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UKC logbooks - addictive?

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I am currently going through some issues in my personal life and this has prompted me to critically look at my life, what is good and what is bad and think about how some of those things affect me. 
 

I deleted Instagram a while ago as I felt like it took my attention away from the moment. I hadn’t posted any photos in a long time but did find the constant barrage of seeing all the climbing that people were doing did make me feel a bit shit. 
 

I then watched The Social Dilemma on Netflix and it made me realise that my use of the UKC logbooks was very unhealthy. And potentially one of many factors that have led me to behave in a dysfunctional manner. I found that if I looked at my partners latest ascents or the top ascents and people had been doing routes I wanted to do it made me feel bad about myself/my situation. 
 

I then realised that I felt a bit shit if I didn’t get into the top ascents or climb a route in a good style. 

I would find myself checking the logbooks all the time and it became addictive. I think this behaviour started a long time ago, when I first started to climb E5s regularly. In some ways they were very happy times, but I think there has been some deep-seated unhappiness in me for much of my life. The logbooks have unfortunately played a part in toying with my emotions, much like other social media platforms. 
 

I’m not sure the exact reason for this post but just wondered if anyone else had noticed this in themselves or a partner or friend? 
 

Or maybe in case someone else is having the same issues but hadn’t quite realised it yet. 
 

I have made my logbook hidden, but I’m not sure if this will work or not exactly. I feel there are lots of benefits to the logbooks- they can remind you of all those amazing routes you’ve done, be a good resource for others, but they can also be pretty damaging.

Anyway, thanks for listening 

Dunc

 The Pylon King 30 Sep 2020
In reply to Duncan Campbell:

Yes! Spot on Duncan. I have been banging on about this (to my climbing freinds) for ages. Thankfully when I got banned in 2016 that put an end to my logbook addiction and have not gone back to it.

Post edited at 14:18
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 The Pylon King 30 Sep 2020
In reply to Duncan Campbell:

I know someone who wouldnt second an easy route I led because it would lower his average grade in his logbook.

The Social Dilemma film is something everyone should watch.

Post edited at 14:20
 Phil Lyon 30 Sep 2020
In reply to Mark S Davi

If people treat the logbook as a log of their climbs, no worries.

If it is treated as a league table or competition, then you're screwed.

In the whole of life, if you live comparing yourself to others, you'll never be happy. There's always someone better which can make you feel down and there's always someone worse off, which might make you feel smug. Neither are good outcomes.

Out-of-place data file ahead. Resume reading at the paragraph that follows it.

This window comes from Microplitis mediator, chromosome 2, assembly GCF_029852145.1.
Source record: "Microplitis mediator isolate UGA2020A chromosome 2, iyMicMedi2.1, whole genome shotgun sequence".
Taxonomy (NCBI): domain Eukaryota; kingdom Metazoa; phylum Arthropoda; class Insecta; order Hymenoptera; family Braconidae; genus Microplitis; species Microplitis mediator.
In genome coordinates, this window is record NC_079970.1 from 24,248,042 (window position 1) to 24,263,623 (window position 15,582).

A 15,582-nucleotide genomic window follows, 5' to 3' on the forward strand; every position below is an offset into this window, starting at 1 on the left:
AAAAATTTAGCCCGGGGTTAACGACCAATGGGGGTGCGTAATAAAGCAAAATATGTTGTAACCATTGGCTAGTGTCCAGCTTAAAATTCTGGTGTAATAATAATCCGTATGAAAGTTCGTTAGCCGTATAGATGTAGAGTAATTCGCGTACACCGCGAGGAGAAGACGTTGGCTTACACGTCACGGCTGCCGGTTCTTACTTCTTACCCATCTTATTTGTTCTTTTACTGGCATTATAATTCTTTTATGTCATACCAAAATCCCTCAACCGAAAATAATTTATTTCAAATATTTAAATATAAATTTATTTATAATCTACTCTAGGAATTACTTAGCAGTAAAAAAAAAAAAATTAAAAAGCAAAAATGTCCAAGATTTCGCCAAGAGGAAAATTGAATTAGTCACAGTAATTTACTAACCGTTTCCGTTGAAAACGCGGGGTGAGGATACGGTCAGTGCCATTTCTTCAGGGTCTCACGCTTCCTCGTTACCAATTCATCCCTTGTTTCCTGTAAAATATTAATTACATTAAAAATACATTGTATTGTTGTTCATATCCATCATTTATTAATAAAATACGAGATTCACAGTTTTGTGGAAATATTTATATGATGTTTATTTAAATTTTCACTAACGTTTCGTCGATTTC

I love the logbooks, I love Strava, I'm a geek when it comes to data stuff, but have to smash the ego down to enjoy seeing my own progress and use them to remember the good stuff.

It does help being distinctly average in my hobbies, perhaps it's harder when you get closer to the top grades, but realistically E5 isn't much compared to the elite climbers and every gold medal winner will eventually be beaten by someone else. 

 spidermonkey09 30 Sep 2020
In reply to Duncan Campbell:

Really good post. Hope you're doing ok generally.

I love the logbooks, they are my historical record of my climbing and of loads of great days out. They are also a way to compare oneself to others, consciously or unconsciously, and the more one cares about ones own climbing and development the more likely they are to be used in that way I think.

Fundamentally I look at the latest ascents and top ascents because I love climbing and they get me psyched to add routes to the list. I also look at them when I am bored at work inbetween reading the news, which I think is increasingly common lately! Sometimes, like you, I see someone has done a route I really want to do and it awakens emotions and feelings that I'd be better off without. Considerably more often, I see someone has done a route and I am really psyched for them, but it would be a lie to say the first response didn't occasionally happen.

They definitely have good and bad points. I have removed people from my 'partners' list in the past so their routes don't crop up in the latest ascents list but clearly this isn't addressing the root issue. I think I have to temper my own ambition, drive and competitiveness with the knowledge that fundamentally I am still shit and no one else cares about my climbing apart from me. As someone else said, if I treat it as a competition then the only possibly result is failure.